What Is Valsartan Used For?
Valsartan for Congestive Heart Failure
Congestive heart failure (CHF) is a condition in which the heart cannot pump enough blood throughout the body. It does not mean that your heart has stopped or that it is about to stop working. It means that your heart is not able to pump blood the way that it should. This can lead to symptoms of CHF that include shortness of breath; swelling of the feet, ankles, or lower legs; and rapid weight gain, to name a few (see Symptoms of Congestive Heart Failure for more information).
For people with congestive heart failure, valsartan decreases blood pressure and makes the heart more efficient, which allows more blood to be pumped from the heart. Because of these effects, valsartan has been shown to decrease hospitalizations and loss of life from congestive heart failure. However, valsartan does not cure congestive heart failure.
Valsartan Treatment Following a Heart Attack
A heart attack (also known as a myocardial infarction) is a life-threatening event in which the supply of blood and oxygen to part of the heart is blocked for a long enough period of time that a portion of the heart muscle dies. One of the complications of a heart attack is congestive heart failure. A heart attack can also cause damage to the left side of the heart and cause it to pump blood less efficiently. This is called left ventricular dysfunction. With left ventricular dysfunction, a person does not necessarily have symptoms. This condition will often lead to heart failure.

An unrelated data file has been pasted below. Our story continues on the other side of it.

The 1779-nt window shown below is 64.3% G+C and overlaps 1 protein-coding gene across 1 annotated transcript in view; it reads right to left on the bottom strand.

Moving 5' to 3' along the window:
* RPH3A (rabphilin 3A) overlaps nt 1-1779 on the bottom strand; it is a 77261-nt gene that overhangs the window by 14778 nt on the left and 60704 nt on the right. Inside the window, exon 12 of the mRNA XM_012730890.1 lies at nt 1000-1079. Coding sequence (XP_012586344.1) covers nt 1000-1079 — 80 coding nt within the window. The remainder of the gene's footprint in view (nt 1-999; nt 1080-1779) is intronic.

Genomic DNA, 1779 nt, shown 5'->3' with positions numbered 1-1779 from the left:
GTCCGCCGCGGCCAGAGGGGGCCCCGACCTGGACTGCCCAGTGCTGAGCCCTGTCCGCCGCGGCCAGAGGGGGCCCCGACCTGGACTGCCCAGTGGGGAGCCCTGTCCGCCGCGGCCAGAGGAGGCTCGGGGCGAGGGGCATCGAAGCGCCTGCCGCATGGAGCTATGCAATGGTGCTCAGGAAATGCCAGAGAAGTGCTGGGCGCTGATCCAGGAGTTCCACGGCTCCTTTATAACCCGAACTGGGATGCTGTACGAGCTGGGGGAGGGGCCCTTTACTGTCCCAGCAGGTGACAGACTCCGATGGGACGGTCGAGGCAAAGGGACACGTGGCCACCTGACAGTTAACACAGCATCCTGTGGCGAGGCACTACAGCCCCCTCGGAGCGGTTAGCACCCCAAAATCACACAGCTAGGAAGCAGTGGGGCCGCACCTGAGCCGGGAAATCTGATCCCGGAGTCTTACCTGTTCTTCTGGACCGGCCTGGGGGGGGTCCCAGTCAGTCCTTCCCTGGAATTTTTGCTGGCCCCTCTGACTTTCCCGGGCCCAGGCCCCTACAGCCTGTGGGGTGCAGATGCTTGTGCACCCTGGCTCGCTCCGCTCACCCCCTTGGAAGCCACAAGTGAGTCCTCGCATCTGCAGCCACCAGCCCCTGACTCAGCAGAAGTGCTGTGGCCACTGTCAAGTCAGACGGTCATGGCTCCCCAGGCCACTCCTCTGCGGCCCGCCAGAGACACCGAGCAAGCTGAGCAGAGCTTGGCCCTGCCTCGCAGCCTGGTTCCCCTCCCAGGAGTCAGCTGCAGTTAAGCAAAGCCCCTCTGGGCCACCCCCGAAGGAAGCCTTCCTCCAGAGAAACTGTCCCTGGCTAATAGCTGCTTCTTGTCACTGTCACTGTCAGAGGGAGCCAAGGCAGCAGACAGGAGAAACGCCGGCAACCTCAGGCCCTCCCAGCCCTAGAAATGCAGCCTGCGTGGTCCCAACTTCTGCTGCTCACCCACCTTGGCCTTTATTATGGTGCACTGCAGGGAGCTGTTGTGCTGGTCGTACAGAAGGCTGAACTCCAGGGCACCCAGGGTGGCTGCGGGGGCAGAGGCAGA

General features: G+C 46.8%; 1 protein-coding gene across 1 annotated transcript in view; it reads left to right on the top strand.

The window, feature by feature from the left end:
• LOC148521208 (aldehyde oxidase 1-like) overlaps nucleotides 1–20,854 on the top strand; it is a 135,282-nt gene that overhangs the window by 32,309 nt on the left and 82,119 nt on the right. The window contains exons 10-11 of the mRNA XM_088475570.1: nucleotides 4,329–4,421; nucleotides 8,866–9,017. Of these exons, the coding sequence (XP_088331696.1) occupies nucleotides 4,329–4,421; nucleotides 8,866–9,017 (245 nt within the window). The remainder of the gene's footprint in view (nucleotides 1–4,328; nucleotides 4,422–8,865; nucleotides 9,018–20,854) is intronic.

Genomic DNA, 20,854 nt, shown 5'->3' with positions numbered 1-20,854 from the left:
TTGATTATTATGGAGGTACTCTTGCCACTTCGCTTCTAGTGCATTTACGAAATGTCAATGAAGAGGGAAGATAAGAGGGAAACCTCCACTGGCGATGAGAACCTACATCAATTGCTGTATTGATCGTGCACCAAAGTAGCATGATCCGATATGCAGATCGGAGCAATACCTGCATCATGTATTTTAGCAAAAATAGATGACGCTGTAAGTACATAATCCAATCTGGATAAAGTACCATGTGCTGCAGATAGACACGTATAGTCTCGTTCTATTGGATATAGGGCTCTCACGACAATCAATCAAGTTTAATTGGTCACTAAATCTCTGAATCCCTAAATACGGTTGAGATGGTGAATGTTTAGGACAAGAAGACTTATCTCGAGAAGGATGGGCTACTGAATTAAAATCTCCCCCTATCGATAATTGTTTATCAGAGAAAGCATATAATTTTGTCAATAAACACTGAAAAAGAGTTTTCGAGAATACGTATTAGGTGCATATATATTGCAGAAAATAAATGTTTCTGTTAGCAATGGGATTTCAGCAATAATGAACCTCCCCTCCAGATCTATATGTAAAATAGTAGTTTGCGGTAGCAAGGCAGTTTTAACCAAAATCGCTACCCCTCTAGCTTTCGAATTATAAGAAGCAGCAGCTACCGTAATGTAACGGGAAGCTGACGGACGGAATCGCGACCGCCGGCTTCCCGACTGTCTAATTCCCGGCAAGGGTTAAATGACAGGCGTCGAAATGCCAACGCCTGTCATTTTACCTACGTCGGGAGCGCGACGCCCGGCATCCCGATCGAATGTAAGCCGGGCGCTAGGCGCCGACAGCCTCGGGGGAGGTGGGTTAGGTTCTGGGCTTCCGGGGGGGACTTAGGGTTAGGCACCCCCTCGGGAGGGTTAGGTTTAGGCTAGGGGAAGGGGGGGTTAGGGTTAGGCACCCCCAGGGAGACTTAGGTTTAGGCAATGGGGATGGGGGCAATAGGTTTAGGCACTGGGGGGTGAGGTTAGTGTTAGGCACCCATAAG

For people who develop heart failure or left ventricular dysfunction following a heart attack, taking valsartan on a daily basis decreases the chance of death by 16 percent. It is not known exactly how valsartan improves survival following a heart attack.